Economic turmoil, recession, energy price collapse, concerns over inflation, acreage shifts, weather problems — these are just a few of the issues we will be dealing with over the next few months as prices adjust to the changing economic climate.
As a result primarily of the worldwide economic collapse, it is doubtful that there has ever been more confusion among farmers and non-farmers alike as to where prices and the economy are headed.
These are difficult times which make decisions even more difficult.
Nevertheless, business goes on and everyone needs to manage his business based on the “odds” that are in his favor.
Here are some items I think you should consider as we move ahead into summer:
- Historically, corn prices above $4 per bushel and soybeans hovering around $10 per bushel are very high.
- Based on historical relationships, cotton prices under 50 cents are very low.
- Old-crop soybeans supplies are extremely tight but that may or may not be supportive to the new crop. What it does mean is that these old-crop/new-crop soybean spreads this year will be the most volatile in recent history and will likely be even more volatile than a net position?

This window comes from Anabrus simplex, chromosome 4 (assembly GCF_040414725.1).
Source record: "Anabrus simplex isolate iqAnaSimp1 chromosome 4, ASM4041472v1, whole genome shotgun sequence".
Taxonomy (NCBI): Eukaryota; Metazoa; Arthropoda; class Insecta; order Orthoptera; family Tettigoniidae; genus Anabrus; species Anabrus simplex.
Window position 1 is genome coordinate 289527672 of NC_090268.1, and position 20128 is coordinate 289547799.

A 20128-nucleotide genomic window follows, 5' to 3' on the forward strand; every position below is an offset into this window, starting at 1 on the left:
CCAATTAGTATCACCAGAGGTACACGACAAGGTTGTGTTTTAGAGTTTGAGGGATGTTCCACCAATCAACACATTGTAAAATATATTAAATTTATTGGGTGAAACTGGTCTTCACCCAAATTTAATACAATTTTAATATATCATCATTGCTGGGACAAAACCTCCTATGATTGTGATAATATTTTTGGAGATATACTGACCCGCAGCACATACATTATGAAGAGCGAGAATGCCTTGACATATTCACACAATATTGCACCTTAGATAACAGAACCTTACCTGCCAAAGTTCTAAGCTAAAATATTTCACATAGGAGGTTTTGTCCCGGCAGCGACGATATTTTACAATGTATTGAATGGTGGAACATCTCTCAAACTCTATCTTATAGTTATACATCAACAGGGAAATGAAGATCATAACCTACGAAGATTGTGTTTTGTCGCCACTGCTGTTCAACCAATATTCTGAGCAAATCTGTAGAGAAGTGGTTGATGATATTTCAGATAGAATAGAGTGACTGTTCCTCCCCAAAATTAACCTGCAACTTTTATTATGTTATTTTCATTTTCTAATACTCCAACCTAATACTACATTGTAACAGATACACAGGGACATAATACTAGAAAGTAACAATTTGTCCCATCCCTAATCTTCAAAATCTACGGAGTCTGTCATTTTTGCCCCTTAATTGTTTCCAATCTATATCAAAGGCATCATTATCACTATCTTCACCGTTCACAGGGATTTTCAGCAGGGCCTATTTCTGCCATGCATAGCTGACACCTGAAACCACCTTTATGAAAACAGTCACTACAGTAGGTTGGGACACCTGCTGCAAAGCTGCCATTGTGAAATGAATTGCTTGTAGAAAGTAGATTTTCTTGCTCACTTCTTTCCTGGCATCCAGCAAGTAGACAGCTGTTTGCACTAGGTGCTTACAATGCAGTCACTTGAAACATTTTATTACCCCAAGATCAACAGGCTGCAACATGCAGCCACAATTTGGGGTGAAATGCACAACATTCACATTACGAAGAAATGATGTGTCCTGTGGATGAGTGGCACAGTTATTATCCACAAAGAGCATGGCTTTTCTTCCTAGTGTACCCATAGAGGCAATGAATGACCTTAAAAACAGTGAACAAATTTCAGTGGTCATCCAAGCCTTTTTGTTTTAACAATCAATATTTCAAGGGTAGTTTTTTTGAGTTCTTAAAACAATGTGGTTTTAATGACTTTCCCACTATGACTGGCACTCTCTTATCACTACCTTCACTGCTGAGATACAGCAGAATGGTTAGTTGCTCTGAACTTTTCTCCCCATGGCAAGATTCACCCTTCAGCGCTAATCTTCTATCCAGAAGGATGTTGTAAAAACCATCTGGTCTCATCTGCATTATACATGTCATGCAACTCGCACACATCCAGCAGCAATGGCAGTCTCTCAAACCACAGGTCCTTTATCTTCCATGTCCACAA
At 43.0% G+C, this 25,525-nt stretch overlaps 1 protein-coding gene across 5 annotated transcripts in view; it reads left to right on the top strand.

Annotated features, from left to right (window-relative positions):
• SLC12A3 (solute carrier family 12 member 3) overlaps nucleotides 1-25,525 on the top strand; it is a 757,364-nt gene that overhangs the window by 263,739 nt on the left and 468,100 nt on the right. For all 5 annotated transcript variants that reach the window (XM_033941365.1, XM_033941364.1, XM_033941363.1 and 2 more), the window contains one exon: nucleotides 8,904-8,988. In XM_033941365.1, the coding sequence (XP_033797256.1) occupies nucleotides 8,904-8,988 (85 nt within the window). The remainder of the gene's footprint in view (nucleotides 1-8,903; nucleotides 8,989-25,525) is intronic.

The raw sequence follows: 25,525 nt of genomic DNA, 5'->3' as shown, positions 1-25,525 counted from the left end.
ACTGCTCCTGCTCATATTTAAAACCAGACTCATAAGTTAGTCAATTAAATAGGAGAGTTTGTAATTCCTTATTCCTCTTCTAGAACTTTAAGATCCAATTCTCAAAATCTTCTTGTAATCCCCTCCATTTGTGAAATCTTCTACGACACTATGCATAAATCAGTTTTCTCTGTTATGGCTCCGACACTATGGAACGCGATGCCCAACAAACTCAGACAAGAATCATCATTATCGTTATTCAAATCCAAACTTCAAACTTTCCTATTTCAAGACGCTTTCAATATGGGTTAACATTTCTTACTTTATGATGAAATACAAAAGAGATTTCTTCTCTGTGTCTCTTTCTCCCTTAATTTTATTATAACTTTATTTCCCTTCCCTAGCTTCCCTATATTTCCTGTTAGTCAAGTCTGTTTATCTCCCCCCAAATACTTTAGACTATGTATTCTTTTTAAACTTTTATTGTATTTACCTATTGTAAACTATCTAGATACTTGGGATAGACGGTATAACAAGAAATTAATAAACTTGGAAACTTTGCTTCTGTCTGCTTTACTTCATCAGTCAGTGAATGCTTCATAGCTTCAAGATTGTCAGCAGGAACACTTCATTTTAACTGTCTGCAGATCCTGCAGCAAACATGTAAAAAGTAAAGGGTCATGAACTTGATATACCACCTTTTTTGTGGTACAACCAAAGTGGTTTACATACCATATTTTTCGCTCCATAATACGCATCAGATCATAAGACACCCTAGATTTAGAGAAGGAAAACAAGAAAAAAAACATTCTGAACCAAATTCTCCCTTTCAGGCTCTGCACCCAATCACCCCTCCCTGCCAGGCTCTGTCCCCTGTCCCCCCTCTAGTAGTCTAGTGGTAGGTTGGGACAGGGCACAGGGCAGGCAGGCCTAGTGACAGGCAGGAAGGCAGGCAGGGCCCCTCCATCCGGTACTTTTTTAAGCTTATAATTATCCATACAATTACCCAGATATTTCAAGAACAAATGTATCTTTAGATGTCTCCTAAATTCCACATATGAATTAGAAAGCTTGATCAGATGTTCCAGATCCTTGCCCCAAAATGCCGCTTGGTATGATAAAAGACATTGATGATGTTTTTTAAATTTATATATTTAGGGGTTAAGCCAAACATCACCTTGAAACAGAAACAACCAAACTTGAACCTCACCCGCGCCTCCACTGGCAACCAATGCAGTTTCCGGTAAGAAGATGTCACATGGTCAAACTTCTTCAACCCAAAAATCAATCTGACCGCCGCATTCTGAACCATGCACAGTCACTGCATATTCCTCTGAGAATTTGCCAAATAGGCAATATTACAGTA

- Commodity prices along with the rest of the world still remain in a deflationary trend. Inflation is a concern — but only a concern at this stage. The world is deflating.
- Deflation applies to the energy market as well. The world had a surplus of $149 per barrel crude oil and a shortage of $35 crude oil. This market will likely find a home somewhere between $40 and $60 per barrel over the next year.
- In the March planting intentions report, the USDA indicated that producers would plant 7.8 million acres less of the major crops (corn, soybeans, wheat and cotton) in 2009 than were planted in 2008. That will not likely happen! Even though expenses have risen, the majority of the land will still get planted.
In my over 30 years in this business, the fundamentals have changed but people did not. The majority of your neighbors still base this year's decisions on what they did wrong or right last year. Producers sold grain too early last year — so they won't do it this year.
Be very careful. As I have stated in this column before, odds are high that a top will be in the grain market before summer gets into full swing — at the very latest July 4th.
Spring and early summer rallies have historically been rallies to sell. Cotton is another story — don't sell it when prices are below loan rate.